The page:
Monday, January 6, 2014

Love in Choices

Here's my confession for the day: Before I met my husband I hated marriage.
I'm serious. I should have been in protesting it in the 1960's, I probably would have burned a bra or something.

I hated marriage because I hadn't seen enough of them work. One of the few good examples I had was my brother and my sister-in-law, who I should have been spending much more time with. The other marriages that I witnessed were either failing or dead. They all contained completely different variables too. Some had married in their early twenties, some had gotten married in their 30's and 40's. Others had been married for 6 months and were already ripping each other's throats out. Still some had been married for decades and seemed to just be holding on for nostalgias sake. I didn't like marriage, I didn't want family. It all seemed up to the fickle hand of fate. No one taught me about marriage, and I was hurt by someone else's marriage, why would I want one of my own when another couple's marriage could cause me so much pain?

At that time I wasn't healthy enough to deal with that pain, I liked having the it there for the familiarity. It was safe. It was what I knew at that point. Trying to face the hurt seemed like more work than it was worth, at least at that time. But then I went to college, I got away from home. I made new friends, and I met my husband. Neither one of us had any idea at the time. C'est la vie.

On the opposite side my husband has always loved marriage and family and *insert fart noise here*

Long story short we grew very close, he broke down my barriers. He took me to get frozen custard when I was upset (ANDY'S TILL I DIE), he never expected more than my fragile heart could give, and he loved unconditionally. He really did. He reminded me how important love and healing is.

More importantly I learned that love is a choice. He was my choice because I knew that he was worth more than anyone else. My relationship with him would have to change if I ever married someone else, and that wasn't an option. He's just that good. We didn't "fall in love" like it was some accident. We chose to love each other and we continue to choose it every day. There are days when all the emotion in the world backs that choice up, and there are days when... well there are days when it's just not that way. And that's where most of us seem to get caught off guard. It's not a fairytale, trust me it's not. It's not a magical feeling. Emotions are side-effects. They are neither good nor bad, they are neutral.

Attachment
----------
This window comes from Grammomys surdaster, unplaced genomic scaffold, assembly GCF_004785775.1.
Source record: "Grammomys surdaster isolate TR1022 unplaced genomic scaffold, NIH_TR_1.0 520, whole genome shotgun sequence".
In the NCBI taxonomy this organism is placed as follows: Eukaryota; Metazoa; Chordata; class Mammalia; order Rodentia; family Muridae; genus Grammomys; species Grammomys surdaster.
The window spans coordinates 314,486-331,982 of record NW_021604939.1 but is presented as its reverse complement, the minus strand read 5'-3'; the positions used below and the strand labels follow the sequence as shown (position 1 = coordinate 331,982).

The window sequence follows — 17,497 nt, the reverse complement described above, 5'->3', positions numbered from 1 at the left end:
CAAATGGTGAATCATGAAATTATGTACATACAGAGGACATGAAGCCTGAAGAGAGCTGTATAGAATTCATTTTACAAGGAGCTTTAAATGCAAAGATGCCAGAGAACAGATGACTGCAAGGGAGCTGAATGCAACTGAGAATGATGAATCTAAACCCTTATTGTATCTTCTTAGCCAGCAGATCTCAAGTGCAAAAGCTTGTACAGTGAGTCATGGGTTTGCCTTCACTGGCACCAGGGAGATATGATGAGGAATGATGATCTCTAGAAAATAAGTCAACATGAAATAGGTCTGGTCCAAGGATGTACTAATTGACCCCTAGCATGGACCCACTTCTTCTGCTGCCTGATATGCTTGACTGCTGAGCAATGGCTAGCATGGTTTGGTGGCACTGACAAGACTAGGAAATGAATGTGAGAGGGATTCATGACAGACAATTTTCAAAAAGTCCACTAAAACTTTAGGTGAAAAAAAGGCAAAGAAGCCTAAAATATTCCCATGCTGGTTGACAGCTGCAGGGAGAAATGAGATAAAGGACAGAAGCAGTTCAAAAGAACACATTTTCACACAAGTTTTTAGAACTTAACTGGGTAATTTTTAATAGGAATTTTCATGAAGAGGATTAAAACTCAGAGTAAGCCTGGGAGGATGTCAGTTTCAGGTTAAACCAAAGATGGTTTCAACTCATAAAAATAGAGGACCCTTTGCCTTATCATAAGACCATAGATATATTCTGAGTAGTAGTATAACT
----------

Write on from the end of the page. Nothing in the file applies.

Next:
Neutral doesn't rule my choices, I rule my choices.

That's why I married my husband, because I know that he doesn't give up. He makes definite choices. He made a choice to choose to love me and to always choose it. Now when I see someone getting divorced and they say, "We just fell out of love" I want to call them out on it. Because love is never an accident and neither is the lack of it. Your love is always your choice. That's why you should never choose lightly and think deeply about it before you get married, because it is life-long. I got married because my choice was made, as was my husband's.

Marriage at a young age isn't the essential cause of the high divorce rate of America, it's only a symptom. The cause is a systemic problem with the way our culture views love, as a fairytale that happens by chance.

P.S. This is obviously a response to all of the recent media criticism of young marriages, not saying it's always a good idea, I just think they're missing a piece. *tada

P.P.S. I'll give you a Snikers bar if you tell me how many variations of the word "choice" I used in this blog.

P.P.P.S. Heather you are extremely repetitive. Get a grip.

Tuesday, September 10, 2013


There’s been a lot of discussion about morality, modesty, role-models, and the like since the VMA’s. It’s been overwhelming, at times, to see the backlash coming from almost every community you can imagine. Everyone seems to be screaming from the rooftops their outrage about her actions, others calmly appealing to the masses to offer forgiveness in light of her troubles, and still others have chosen to quietly express themselves to the private circles that know them best.

Morality has never been an easy subject. It never will be. Morality is a mixed bag of fact, fiction, feelings, circumstances, and life stories. It’s this mixed bag that allows the world to feel and react differently to everything around them. The person who witnesses a drive by shooting has a different view than the person who committed it, than the person who knew the victim, than the police officer who reports it. There are far too many variables to really judge who was right and who was wrong, right? Now I realize that extremes do produce different reactions than ones that are not as severe, but it’s those reactions that make us individuals who are capable of making our own interpretations of the world around us.